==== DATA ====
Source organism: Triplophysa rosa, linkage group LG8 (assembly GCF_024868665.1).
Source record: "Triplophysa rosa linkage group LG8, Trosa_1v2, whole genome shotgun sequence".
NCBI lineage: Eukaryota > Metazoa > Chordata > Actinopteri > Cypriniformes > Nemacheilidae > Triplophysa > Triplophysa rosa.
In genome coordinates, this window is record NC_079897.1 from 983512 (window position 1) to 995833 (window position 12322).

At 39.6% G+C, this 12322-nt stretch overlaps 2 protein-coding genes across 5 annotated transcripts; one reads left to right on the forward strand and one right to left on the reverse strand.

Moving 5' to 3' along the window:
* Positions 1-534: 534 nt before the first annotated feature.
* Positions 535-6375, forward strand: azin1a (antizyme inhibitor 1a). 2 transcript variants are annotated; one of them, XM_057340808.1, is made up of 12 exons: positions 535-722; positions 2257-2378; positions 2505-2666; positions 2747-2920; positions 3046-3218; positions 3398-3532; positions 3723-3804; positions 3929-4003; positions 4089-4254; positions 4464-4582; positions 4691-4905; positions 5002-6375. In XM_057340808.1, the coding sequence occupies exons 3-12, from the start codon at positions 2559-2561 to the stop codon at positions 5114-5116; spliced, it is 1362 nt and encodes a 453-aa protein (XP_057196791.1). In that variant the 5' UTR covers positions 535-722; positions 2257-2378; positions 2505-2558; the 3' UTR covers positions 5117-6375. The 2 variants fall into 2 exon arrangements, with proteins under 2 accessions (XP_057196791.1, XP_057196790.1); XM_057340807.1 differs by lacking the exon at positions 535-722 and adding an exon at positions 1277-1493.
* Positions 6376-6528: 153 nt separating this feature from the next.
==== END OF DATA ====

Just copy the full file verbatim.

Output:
Source organism: Triplophysa rosa, linkage group LG8 (assembly GCF_024868665.1).
Source record: "Triplophysa rosa linkage group LG8, Trosa_1v2, whole genome shotgun sequence".
NCBI lineage: Eukaryota > Metazoa > Chordata > Actinopteri > Cypriniformes > Nemacheilidae > Triplophysa > Triplophysa rosa.
In genome coordinates, this window is record NC_079897.1 from 983512 (window position 1) to 995833 (window position 12322).

At 39.6% G+C, this 12322-nt stretch overlaps 2 protein-coding genes across 5 annotated transcripts; one reads left to right on the forward strand and one right to left on the reverse strand.

Moving 5' to 3' along the window:
* Positions 1-534: 534 nt before the first annotated feature.
* Positions 535-6375, forward strand: azin1a (antizyme inhibitor 1a). 2 transcript variants are annotated; one of them, XM_057340808.1, is made up of 12 exons: positions 535-722; positions 2257-2378; positions 2505-2666; positions 2747-2920; positions 3046-3218; positions 3398-3532; positions 3723-3804; positions 3929-4003; positions 4089-4254; positions 4464-4582; positions 4691-4905; positions 5002-6375. In XM_057340808.1, the coding sequence occupies exons 3-12, from the start codon at positions 2559-2561 to the stop codon at positions 5114-5116; spliced, it is 1362 nt and encodes a 453-aa protein (XP_057196791.1). In that variant the 5' UTR covers positions 535-722; positions 2257-2378; positions 2505-2558; the 3' UTR covers positions 5117-6375. The 2 variants fall into 2 exon arrangements, with proteins under 2 accessions (XP_057196791.1, XP_057196790.1); XM_057340807.1 differs by lacking the exon at positions 535-722 and adding an exon at positions 1277-1493.
* Positions 6376-6528: 153 nt separating this feature from the next.